Bogotá, Colombia, a city of ten million people boasting a strong middle class, is the commercial center of Colombia, the fourth largest economy in South America. The business dynamic is dominated by SMEs (small and medium-sized enterprises), which here are defined as companies with revenues of 10 million USD and below. I visited Bogotá in August 2019 with LendIt’s president, Joy Schwartz, as part of our Fintech Roundtable series. As we walked the streets of Bogota, enjoyed meetings with many Colombian entrepreneurs, and experienced the culture first-hand, the genuine warmth of the people of Bogota stood out as one of its strongest attributes.
The oligarch’s dilemma
Colombia is subject to one of the most concentrated banking oligarchies in the free world, with three banks (really just two) commanding more than 90% of all banking activity. What’s more, these banks are controlled by family interests. Imagine, North Americans, a situation where our two choices were the Bank of Rockefeller and the Bank of Vanderbilt. How would that shape our economy, our society? This analogy is not unfitting of the situation in Colombia.
Now, in a world where Open Banking is taking shape, and bank APIs are beginning to peek out from behind curtains of opacity, I am beginning to allow myself to think of the major banks around the world as bank utilities. In this view, bank utilities serve as core systems through which complex transactions may occur securely. These bank utility systems achieve profitability through transaction fees, revenue sharing agreements, and product enhancements they provide to their customers through applications that are built (by fintechs) on top of their platforms. These applications function like apps in the App Store, but in this case the platform is not a phone’s operating system but a bank’s operating system.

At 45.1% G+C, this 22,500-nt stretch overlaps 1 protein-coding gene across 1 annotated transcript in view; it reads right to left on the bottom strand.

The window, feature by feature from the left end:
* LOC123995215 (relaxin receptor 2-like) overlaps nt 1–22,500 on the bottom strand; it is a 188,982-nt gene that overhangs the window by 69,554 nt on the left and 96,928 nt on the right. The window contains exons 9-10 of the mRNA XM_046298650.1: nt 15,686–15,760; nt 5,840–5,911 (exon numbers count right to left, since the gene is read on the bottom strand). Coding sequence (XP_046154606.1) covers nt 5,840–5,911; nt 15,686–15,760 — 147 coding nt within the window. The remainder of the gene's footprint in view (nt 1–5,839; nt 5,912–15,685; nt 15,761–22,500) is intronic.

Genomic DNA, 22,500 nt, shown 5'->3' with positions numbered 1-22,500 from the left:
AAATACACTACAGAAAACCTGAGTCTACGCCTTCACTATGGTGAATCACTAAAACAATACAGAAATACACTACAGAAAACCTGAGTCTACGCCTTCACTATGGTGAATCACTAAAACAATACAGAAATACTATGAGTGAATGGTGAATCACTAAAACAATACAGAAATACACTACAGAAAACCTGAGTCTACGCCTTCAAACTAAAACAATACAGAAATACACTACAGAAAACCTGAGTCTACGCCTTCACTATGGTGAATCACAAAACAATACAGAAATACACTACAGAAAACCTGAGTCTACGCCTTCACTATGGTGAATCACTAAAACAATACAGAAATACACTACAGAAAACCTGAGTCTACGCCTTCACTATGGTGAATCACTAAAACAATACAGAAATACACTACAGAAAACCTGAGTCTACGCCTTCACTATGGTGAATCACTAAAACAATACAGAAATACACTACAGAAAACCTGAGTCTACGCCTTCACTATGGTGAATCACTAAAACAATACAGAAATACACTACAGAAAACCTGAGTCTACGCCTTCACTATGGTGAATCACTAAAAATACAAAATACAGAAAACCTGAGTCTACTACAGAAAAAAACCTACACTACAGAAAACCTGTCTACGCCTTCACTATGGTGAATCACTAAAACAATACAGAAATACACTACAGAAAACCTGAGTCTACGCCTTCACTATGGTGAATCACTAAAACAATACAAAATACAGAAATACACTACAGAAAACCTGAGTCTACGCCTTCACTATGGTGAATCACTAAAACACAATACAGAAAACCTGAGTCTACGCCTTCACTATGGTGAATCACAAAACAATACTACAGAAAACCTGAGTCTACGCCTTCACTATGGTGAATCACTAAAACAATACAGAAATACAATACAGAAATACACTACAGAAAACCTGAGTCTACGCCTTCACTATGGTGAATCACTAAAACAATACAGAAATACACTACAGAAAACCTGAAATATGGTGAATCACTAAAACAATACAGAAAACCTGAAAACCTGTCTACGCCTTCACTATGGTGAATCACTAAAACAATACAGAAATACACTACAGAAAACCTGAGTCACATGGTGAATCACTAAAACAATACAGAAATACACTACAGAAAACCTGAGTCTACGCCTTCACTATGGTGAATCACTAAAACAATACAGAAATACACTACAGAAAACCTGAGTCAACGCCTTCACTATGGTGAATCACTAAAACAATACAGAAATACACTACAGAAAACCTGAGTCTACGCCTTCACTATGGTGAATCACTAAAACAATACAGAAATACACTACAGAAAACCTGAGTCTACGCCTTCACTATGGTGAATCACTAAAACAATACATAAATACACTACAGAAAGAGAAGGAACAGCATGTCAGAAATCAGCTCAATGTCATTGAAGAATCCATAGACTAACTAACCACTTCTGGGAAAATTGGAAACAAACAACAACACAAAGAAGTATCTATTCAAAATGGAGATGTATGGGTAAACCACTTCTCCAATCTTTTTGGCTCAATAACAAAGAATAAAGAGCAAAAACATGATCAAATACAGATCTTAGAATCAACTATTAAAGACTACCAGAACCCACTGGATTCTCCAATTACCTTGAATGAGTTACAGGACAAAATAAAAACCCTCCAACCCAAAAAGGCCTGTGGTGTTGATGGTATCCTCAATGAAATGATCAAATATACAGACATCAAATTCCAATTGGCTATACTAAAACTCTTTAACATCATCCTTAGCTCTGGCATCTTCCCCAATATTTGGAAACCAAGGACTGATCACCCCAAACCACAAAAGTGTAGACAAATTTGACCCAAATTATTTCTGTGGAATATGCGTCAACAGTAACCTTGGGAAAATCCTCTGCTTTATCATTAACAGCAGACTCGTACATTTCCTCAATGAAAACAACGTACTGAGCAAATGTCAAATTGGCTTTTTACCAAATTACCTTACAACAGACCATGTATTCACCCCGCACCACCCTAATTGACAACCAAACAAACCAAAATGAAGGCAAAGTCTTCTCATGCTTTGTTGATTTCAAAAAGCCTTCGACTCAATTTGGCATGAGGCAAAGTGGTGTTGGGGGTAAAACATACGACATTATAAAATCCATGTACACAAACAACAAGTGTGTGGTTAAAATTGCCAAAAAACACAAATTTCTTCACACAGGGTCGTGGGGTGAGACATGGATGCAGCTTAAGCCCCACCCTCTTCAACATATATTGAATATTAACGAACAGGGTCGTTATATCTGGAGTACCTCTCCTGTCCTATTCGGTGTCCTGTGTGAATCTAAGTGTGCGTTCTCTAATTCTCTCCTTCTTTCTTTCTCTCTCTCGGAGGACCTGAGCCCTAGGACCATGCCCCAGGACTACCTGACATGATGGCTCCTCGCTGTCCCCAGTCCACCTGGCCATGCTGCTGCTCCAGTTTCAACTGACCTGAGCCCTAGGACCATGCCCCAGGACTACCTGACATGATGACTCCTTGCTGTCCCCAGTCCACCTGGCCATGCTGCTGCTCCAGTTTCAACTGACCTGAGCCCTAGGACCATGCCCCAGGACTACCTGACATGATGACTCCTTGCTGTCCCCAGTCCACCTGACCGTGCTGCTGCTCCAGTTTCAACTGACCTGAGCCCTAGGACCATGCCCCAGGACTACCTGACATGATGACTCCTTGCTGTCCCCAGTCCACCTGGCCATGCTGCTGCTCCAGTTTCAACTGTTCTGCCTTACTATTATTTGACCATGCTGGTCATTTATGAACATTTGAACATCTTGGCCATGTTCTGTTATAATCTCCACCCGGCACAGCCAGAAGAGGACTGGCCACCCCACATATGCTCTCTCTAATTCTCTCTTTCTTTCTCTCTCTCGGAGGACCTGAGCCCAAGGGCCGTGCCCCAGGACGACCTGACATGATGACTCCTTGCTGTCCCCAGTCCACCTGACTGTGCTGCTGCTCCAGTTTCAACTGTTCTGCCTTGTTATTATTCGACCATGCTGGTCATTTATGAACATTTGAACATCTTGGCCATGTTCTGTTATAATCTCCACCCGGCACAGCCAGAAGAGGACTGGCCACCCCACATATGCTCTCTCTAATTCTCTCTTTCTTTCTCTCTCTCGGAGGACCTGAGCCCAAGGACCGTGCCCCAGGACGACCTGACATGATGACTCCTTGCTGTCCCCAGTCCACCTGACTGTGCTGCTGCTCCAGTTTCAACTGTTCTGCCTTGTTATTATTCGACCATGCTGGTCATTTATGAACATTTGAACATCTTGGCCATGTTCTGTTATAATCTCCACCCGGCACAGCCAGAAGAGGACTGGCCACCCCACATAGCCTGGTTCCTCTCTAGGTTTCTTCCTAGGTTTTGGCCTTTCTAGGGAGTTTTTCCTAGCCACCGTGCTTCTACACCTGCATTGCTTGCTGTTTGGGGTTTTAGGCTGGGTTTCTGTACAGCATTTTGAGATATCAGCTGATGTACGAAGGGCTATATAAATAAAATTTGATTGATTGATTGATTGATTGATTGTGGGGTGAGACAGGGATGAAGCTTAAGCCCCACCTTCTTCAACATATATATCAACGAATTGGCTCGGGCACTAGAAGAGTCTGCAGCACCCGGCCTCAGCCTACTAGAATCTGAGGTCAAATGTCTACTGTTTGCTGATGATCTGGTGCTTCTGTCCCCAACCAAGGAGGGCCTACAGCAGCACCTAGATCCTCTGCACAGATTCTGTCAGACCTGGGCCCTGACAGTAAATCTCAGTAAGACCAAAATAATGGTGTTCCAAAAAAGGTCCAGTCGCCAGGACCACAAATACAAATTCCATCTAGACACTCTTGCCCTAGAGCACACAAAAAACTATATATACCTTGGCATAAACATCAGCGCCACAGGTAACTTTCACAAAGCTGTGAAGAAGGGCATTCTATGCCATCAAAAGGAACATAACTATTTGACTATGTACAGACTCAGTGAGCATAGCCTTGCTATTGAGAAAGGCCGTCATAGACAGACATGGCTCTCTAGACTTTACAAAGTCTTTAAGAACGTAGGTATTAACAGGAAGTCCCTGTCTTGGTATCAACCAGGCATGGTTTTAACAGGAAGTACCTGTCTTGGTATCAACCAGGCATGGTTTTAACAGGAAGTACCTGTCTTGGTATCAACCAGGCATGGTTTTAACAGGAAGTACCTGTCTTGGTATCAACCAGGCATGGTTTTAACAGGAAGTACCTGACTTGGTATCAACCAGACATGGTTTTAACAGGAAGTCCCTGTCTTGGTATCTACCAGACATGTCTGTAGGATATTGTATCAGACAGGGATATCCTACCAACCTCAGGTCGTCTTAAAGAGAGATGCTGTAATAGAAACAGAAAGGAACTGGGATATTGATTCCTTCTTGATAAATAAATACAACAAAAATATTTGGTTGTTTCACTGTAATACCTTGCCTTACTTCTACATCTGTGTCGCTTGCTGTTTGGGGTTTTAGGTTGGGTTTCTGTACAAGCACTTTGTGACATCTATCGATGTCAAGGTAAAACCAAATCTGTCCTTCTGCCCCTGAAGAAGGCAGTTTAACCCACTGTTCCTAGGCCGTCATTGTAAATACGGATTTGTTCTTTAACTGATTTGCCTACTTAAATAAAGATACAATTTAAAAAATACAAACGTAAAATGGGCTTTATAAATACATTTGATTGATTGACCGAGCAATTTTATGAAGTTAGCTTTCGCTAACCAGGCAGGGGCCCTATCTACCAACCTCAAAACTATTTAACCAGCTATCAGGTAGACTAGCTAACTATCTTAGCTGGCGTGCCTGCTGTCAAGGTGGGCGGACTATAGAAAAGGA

In a future where Open Banking takes hold, the banking system is reinvented without being scrapped altogether. Another version of the future involves the wholesale toppling of the towering financial monoliths we know today, due to mass customer flight. This is the version of the future that N26 and Monzo may cherish. We can argue about which future is more likely, and which is preferred, but In either case we will end up with platform-and-app based banking, and a superior financial future. But one thing is certain: we will have a revolution in finance. Resistance is futile, so they say. But is it, really?
¿Puedo abrir una cuenta bancaria, por favor?
During our fintech roundtable dinner in Bogotá, three of our nine guests reported that, within the past month, they had been denied basic banking services because they were running fintechs. One was deemed to be a cryptocurrency trader (they weren’t) and their accounts were frozen. Two others were denied checking account services because they were viewed as competitive to the bank. The bankers were brash enough to say that, yes indeed, they were being denied services because “they didn’t want to assist a competitor.”
The Colombians will rise
In my assessment of the Colombian fintech scene, one thing sticks out as completely unresolved. I left the country quite upbeat about the prospects for innovation in financial services. However, as my travels in Latam progressed and I became more acutely aware of the vagaries of regulatory reform in these sovereign nations, I began to doubt my own initial assessment. In the video captured during my visit to Bogota, I proclaim optimism about a future where Colombian fintechs find hospitable regulations. And I stand by what I say: if the regulations are hospitable, the entrepreneurs will rise.
What has to happen for legislators to produce changes, such as open banking, crowdfunding and regulatory sandboxes, that are hospitable to fintechs? Under some circumstances I might say that the will of the people is enough. But in a country where just two banks — two families — control virtually the entire banking system, what then? Allow me to suggest that without strong leadership at the very highest levels, meaningful regulatory reform cannot be achieved. In such a case, the economy of Colombia will suffer.
Still, I have a sneaking optimism about these Colombian entrepreneurs with whom we met. I admit I have much more to learn, and I hope this post begins — or continues, rather — a fruitful debate that spawns meaningful regulatory reform. Let’s work together to embolden the legislative and regulatory leadership across Latam by showing them how positively fintech can impact an economy and a nation.